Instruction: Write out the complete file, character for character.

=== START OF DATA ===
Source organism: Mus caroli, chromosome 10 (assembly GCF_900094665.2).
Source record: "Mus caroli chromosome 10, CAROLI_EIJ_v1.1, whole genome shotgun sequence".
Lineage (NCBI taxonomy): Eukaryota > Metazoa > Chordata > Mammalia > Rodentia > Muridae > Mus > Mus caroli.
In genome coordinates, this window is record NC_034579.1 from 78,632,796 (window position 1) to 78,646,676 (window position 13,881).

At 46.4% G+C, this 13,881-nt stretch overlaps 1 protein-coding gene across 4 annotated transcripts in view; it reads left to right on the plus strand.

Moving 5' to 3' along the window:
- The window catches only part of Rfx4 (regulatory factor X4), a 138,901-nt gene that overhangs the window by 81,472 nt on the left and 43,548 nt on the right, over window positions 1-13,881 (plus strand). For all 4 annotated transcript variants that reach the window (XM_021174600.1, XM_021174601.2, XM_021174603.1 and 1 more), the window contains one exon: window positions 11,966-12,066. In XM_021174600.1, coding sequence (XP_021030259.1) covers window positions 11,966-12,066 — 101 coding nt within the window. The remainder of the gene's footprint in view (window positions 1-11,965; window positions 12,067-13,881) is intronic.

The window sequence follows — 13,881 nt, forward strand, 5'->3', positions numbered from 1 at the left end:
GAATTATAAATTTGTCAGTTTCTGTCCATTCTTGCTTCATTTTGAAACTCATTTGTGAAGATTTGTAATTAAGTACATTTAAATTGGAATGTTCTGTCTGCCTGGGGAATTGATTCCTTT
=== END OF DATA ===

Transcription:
Source organism: Mus caroli, chromosome 10 (assembly GCF_900094665.2).
Source record: "Mus caroli chromosome 10, CAROLI_EIJ_v1.1, whole genome shotgun sequence".
Lineage (NCBI taxonomy): Eukaryota > Metazoa > Chordata > Mammalia > Rodentia > Muridae > Mus > Mus caroli.
In genome coordinates, this window is record NC_034579.1 from 78,632,796 (window position 1) to 78,646,676 (window position 13,881).

At 46.4% G+C, this 13,881-nt stretch overlaps 1 protein-coding gene across 4 annotated transcripts in view; it reads left to right on the plus strand.

Moving 5' to 3' along the window:
- The window catches only part of Rfx4 (regulatory factor X4), a 138,901-nt gene that overhangs the window by 81,472 nt on the left and 43,548 nt on the right, over window positions 1-13,881 (plus strand). For all 4 annotated transcript variants that reach the window (XM_021174600.1, XM_021174601.2, XM_021174603.1 and 1 more), the window contains one exon: window positions 11,966-12,066. In XM_021174600.1, coding sequence (XP_021030259.1) covers window positions 11,966-12,066 — 101 coding nt within the window. The remainder of the gene's footprint in view (window positions 1-11,965; window positions 12,067-13,881) is intronic.

The window sequence follows — 13,881 nt, forward strand, 5'->3', positions numbered from 1 at the left end:
GAATTATAAATTTGTCAGTTTCTGTCCATTCTTGCTTCATTTTGAAACTCATTTGTGAAGATTTGTAATTAAGTACATTTAAATTGGAATGTTCTGTCTGCCTGGGGAATTGATTCCTTT